“So, where do you work?” he asked pleasantly.

“Uhh, back there, at…" my mind worked furiously to remember the name of the last farm – if it even had a name – “uhhh, Wilson’s.”

That was an inspiration. How did I remember that?

Trooper Lockhart nodded.

“Still in school?” He probed again.

“Yeah. My exams are done, though.”

He nodded again.

“Where are we going again?” He asked.

I scrambled for an answer.

“About a half mile up, it’ll be on the left.”

“Gee, that’s not far at all,” he laughed. “I could have let you walk.”

I didn’t say anything, but I smiled at the joke.

After we’d gone what I judged was an appropriate distance, I saw an intersection coming up, with a couple of houses on the corner. One of them was on the left. Perfect.

“Right there,” I said, pointing.

He stopped the car, and I got out.

“Thanks a lot. It was nice meeting you,” I said as I got out.

“Nice meeting you, too. I didn’t catch your name.”

Shit. I didn’t want to offer any name. Now I had to. Something he could go check.

“Eric Anderson,” I smiled at him and closed the door before he could continue the conversation.

I waved as I crossed the highway in front of him, and I felt his eyes on the back of my neck as I walked up the driveway to my “house.” I stepped up onto the screened-in porch and went to the front door. I breathed a sigh of relief as I heard the cruiser move off down the highway.

“Yeah?”

A middle aged woman stood there in the doorway, looking at me crossly. I couldn’t blame her.

“Sorry to bother you ma’am,” I said, thinking quickly, “I’m just wondering if you need any yard work done.?”

That got a bitter laugh from her. She looked me up and down. Her face sat in judgment and found me wanting.

“Hell, no. My husband can do that if he ever gets his ass home on time. Git your ass out of here before I call the cops, you stinkin’ trailer trash piece of shit.”

Oh.

That was enough for me. I turned and left, free again. Instead of taking the main highway, I headed out on the little road that crossed it here. I guessed I was going west by the sun’s direction, and I figured I had maybe a couple of hours of daylight to walk in. Time to put as much distance between me and Trooper Lockhart as I could.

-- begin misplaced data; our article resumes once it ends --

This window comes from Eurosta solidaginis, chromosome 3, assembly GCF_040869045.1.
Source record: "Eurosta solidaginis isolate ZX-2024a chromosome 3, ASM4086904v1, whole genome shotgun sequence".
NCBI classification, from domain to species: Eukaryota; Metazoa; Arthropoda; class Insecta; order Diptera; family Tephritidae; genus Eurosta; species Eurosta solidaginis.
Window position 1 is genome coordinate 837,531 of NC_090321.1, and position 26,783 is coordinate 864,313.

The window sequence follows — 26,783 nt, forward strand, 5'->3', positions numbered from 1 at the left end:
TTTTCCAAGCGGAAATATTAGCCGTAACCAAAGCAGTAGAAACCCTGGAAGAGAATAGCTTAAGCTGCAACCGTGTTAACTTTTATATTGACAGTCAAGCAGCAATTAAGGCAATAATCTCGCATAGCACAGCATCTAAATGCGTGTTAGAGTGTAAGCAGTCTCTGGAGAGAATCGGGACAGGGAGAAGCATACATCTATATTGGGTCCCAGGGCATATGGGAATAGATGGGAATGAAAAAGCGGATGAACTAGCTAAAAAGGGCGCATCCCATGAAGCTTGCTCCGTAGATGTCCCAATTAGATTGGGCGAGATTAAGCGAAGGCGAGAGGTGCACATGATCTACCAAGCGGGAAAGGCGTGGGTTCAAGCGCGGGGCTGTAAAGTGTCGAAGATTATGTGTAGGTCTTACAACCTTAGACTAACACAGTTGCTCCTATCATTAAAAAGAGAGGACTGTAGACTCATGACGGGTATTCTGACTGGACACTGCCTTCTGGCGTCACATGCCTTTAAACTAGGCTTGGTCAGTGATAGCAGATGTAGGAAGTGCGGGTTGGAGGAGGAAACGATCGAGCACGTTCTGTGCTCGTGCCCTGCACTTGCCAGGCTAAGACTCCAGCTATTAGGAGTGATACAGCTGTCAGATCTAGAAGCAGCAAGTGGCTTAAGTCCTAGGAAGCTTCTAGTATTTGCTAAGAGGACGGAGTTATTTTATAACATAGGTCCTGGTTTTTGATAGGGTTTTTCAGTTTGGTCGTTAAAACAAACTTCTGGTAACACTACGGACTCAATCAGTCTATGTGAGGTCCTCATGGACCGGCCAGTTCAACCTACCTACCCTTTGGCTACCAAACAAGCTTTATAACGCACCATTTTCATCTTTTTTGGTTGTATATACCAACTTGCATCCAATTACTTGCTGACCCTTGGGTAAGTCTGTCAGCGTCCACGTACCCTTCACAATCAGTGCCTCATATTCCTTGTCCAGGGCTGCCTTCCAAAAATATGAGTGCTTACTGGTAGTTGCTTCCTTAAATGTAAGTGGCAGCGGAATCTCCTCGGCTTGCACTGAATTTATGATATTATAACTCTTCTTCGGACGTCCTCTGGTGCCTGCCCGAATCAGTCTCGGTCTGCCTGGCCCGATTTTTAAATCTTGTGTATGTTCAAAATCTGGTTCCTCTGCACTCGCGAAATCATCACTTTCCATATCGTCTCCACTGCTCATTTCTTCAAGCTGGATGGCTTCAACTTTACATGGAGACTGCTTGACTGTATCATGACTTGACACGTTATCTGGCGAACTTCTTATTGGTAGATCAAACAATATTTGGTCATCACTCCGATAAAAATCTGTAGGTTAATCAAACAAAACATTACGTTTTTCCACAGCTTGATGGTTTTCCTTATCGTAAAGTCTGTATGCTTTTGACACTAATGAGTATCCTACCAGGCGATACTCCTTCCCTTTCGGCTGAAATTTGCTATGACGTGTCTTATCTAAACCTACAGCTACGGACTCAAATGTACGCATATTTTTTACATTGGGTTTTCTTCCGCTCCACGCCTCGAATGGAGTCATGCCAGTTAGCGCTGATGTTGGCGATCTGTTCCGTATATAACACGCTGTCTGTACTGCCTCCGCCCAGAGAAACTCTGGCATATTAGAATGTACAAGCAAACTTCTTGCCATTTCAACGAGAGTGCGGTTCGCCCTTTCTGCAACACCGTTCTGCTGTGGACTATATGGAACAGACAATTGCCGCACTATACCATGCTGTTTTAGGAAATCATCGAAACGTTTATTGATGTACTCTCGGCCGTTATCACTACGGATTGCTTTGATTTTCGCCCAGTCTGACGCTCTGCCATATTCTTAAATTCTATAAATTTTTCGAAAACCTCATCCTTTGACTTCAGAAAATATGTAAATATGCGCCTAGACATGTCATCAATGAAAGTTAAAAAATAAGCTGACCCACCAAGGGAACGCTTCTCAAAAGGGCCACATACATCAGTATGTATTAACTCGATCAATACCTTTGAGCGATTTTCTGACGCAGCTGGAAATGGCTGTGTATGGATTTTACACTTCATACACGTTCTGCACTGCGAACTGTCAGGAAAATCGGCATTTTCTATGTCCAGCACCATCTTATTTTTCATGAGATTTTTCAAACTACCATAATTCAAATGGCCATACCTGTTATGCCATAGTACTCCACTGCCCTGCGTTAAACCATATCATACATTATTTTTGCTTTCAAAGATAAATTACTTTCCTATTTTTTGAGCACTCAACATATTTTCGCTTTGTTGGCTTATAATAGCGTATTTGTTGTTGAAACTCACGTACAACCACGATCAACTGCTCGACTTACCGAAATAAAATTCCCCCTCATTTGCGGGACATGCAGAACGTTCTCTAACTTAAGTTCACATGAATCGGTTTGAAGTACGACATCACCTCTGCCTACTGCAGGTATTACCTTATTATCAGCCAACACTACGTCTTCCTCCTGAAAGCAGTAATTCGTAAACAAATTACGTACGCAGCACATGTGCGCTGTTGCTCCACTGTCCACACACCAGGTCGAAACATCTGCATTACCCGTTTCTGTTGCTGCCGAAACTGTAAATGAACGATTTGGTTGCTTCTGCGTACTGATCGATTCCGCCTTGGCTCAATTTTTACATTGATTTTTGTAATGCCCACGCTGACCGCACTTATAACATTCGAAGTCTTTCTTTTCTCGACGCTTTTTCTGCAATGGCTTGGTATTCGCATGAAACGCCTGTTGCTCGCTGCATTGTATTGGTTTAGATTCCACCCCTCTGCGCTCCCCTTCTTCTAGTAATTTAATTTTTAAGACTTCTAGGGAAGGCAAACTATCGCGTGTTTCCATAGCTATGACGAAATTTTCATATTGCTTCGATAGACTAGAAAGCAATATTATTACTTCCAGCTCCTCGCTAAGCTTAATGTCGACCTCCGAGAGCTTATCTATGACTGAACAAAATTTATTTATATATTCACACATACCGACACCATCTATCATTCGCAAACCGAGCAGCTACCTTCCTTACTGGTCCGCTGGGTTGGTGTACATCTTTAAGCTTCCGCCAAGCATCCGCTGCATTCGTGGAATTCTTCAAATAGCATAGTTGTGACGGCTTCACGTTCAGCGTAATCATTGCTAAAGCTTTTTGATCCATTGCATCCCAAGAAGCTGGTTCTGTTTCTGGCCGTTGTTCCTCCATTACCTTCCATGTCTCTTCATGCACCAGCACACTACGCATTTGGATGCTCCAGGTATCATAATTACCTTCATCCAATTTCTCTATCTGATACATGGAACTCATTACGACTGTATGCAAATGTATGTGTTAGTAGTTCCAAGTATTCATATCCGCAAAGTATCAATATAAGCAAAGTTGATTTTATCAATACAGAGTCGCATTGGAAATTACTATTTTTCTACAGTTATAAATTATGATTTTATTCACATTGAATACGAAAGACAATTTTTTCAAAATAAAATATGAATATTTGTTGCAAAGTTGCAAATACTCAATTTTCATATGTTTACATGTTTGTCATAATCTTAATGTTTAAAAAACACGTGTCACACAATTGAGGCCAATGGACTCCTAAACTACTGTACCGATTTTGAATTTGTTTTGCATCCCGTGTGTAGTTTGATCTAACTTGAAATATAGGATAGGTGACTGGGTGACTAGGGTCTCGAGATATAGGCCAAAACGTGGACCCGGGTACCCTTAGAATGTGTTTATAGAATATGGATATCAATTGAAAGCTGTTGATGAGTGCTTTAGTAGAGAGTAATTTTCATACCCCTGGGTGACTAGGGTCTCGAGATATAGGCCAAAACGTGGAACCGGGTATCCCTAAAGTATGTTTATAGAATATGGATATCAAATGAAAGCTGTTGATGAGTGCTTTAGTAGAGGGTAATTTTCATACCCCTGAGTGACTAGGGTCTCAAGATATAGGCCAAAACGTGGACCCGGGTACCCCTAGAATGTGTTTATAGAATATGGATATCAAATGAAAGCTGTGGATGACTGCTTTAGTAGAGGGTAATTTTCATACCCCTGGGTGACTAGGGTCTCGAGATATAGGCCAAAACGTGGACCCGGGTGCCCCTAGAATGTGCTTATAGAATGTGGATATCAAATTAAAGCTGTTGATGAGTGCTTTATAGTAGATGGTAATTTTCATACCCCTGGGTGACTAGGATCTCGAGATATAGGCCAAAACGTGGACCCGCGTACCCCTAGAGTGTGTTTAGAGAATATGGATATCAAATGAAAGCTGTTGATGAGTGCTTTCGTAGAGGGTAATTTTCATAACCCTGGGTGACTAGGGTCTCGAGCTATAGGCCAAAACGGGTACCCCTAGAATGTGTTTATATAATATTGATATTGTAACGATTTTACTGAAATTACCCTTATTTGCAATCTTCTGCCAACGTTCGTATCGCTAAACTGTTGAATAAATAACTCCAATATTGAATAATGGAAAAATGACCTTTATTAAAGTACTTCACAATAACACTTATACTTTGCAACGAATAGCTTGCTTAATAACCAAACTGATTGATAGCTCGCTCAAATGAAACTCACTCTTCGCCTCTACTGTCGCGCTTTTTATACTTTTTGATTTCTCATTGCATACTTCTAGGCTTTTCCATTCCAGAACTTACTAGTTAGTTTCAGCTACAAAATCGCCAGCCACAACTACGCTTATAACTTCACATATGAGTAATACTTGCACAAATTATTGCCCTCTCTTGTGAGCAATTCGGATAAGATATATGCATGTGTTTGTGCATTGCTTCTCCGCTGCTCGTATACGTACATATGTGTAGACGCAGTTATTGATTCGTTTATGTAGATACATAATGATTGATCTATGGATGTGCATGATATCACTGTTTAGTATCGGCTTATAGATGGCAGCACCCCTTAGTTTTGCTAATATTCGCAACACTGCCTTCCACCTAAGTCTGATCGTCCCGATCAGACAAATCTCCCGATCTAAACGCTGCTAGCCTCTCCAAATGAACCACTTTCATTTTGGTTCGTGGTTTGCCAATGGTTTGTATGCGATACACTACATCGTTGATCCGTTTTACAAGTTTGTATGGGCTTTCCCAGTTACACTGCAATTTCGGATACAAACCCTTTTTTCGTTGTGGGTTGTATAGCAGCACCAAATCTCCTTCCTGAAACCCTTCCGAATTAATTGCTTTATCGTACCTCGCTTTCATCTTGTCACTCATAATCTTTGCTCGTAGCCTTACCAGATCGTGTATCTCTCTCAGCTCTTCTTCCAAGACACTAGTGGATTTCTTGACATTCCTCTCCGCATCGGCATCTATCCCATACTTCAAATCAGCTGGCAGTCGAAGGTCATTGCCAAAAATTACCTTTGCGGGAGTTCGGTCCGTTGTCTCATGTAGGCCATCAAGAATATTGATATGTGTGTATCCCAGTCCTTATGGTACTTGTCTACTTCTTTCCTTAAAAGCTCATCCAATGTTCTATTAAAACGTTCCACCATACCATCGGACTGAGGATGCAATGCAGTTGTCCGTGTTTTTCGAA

Craftingmom edited this story. She has my many thanks for her generous help and time.

A review of any sort of variety is always welcome.

Copyright © 2016 Parker Owens; All Rights Reserved.
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Stories posted in this category are works of fiction. Names, places, characters, events, and incidents are created by the authors' imaginations or are used fictitiously. Any resemblances to actual persons (living or dead), organizations, companies, events, or locales are entirely coincidental.
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Chapter Comments

Eric sure had 'stupid' beaten into him. However, he shows us he is anything but stupid.
I wonder what it will take to undo all that brainwashing he got, or if it's even possible to shake it all. :/
He ran into a friendly trooper who should have been wiser, then into an unfriendly older lady. Oh well, more items to add to his list ...hehe.
At least he's over the mountains. Maybe he'll find something good in the warm valleys.
Good job Parker! Can't wait for more adventures!

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I can totally understand his lack of trust in people. I hope his father is rotting in hell for what he did to him. Stefan/Eric needs to find something good in his life soon. I look forward to seeing what the next chapter brings.

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On 10/28/2015 09:26 AM, Valkyrie said:

I can totally understand his lack of trust in people. I hope his father is rotting in hell for what he did to him. Stefan/Eric needs to find something good in his life soon. I look forward to seeing what the next chapter brings.

You are so good to keep reading. Eric's sad life so far isn't very pretty, and he needs help and care. Maybe next time... I appreciate your reviews, and look forward to them.

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On 10/28/2015 09:11 AM, skinnydragon said:

Eric sure had 'stupid' beaten into him. However, he shows us he is anything but stupid.

I wonder what it will take to undo all that brainwashing he got, or if it's even possible to shake it all. :/

He ran into a friendly trooper who should have been wiser, then into an unfriendly older lady. Oh well, more items to add to his list ...hehe.

At least he's over the mountains. Maybe he'll find something good in the warm valleys.

Good job Parker! Can't wait for more adventures!